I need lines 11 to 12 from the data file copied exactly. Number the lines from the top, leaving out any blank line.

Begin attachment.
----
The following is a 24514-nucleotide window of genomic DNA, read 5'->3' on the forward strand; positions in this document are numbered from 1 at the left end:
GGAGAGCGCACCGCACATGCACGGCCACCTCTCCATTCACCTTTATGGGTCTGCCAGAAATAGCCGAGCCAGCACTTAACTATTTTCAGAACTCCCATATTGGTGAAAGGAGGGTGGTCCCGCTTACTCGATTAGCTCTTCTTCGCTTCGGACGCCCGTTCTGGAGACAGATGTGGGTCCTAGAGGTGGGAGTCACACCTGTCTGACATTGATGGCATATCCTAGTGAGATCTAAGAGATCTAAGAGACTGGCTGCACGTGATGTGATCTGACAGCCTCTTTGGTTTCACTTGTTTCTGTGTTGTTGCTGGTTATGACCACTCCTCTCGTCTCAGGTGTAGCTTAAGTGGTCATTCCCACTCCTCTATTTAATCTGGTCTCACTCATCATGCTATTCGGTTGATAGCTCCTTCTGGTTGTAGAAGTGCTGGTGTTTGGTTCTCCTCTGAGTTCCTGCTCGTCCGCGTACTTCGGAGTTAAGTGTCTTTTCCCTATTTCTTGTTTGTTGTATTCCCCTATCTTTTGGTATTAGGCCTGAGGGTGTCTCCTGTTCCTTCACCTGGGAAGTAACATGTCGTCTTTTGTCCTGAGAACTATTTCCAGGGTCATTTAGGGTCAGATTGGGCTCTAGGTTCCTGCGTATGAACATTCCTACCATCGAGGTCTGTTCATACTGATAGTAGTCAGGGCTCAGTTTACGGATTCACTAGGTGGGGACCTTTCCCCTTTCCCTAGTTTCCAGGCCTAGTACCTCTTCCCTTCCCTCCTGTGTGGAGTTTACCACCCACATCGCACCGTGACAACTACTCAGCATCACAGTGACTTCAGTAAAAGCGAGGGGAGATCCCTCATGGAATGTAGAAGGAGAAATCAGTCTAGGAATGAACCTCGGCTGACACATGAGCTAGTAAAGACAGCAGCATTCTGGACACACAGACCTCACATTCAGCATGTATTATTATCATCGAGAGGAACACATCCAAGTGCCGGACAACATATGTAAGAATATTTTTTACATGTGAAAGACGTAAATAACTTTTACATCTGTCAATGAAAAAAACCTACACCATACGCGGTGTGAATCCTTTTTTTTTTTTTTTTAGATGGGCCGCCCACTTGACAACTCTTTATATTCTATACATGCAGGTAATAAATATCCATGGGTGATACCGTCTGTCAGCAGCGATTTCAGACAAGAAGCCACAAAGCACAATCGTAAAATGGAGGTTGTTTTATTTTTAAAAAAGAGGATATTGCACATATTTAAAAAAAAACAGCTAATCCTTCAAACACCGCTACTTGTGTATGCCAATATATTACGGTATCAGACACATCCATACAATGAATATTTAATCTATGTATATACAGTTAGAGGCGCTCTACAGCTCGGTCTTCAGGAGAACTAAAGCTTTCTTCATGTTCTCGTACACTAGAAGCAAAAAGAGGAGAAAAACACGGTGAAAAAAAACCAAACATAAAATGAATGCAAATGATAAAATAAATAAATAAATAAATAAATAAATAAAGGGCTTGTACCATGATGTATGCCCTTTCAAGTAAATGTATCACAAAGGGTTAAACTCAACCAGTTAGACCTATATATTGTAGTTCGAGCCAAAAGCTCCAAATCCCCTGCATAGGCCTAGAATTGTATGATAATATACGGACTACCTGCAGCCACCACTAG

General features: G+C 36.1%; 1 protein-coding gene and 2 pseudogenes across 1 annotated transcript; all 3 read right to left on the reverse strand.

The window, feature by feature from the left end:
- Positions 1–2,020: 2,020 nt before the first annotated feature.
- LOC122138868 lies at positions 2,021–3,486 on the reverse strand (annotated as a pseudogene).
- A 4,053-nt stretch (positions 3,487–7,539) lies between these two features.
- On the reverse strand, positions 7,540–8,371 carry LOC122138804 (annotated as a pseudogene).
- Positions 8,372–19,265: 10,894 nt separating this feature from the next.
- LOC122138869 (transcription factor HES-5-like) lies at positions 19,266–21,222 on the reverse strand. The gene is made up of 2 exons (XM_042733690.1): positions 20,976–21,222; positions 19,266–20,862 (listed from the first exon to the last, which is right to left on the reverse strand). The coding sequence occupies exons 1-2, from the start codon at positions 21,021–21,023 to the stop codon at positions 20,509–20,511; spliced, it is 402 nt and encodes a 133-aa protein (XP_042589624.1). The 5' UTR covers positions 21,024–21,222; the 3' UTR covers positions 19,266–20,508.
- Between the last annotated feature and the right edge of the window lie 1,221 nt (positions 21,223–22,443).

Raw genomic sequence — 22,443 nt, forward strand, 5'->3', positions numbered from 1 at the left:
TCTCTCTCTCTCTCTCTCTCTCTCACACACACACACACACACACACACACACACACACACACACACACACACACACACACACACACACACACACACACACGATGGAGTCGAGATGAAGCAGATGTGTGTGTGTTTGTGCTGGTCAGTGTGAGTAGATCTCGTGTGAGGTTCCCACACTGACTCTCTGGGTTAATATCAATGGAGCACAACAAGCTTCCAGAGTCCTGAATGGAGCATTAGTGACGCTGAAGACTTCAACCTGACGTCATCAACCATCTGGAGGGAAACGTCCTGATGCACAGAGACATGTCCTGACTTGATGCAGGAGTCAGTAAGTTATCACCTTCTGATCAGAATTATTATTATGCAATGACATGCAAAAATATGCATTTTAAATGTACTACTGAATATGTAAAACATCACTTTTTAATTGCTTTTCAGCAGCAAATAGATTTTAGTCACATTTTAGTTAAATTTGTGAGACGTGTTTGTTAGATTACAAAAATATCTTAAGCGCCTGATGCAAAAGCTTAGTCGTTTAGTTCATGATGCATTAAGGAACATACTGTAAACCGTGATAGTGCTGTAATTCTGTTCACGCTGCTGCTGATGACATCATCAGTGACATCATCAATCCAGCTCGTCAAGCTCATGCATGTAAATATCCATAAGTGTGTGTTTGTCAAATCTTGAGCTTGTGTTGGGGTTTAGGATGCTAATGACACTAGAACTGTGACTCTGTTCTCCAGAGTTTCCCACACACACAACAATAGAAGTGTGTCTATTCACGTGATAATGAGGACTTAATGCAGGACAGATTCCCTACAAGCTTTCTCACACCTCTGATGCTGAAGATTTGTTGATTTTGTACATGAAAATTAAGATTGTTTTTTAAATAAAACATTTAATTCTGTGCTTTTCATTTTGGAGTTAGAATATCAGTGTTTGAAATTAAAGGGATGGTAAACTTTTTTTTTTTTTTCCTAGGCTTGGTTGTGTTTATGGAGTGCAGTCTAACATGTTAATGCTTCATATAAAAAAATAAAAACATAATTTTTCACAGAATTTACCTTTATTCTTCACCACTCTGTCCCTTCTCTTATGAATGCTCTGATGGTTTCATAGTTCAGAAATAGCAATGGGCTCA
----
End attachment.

- Between the last annotated feature and the right edge of the window lie 1,221 nt (positions 21,223–22,443).

Raw genomic sequence — 22,443 nt, forward strand, 5'->3', positions numbered from 1 at the left: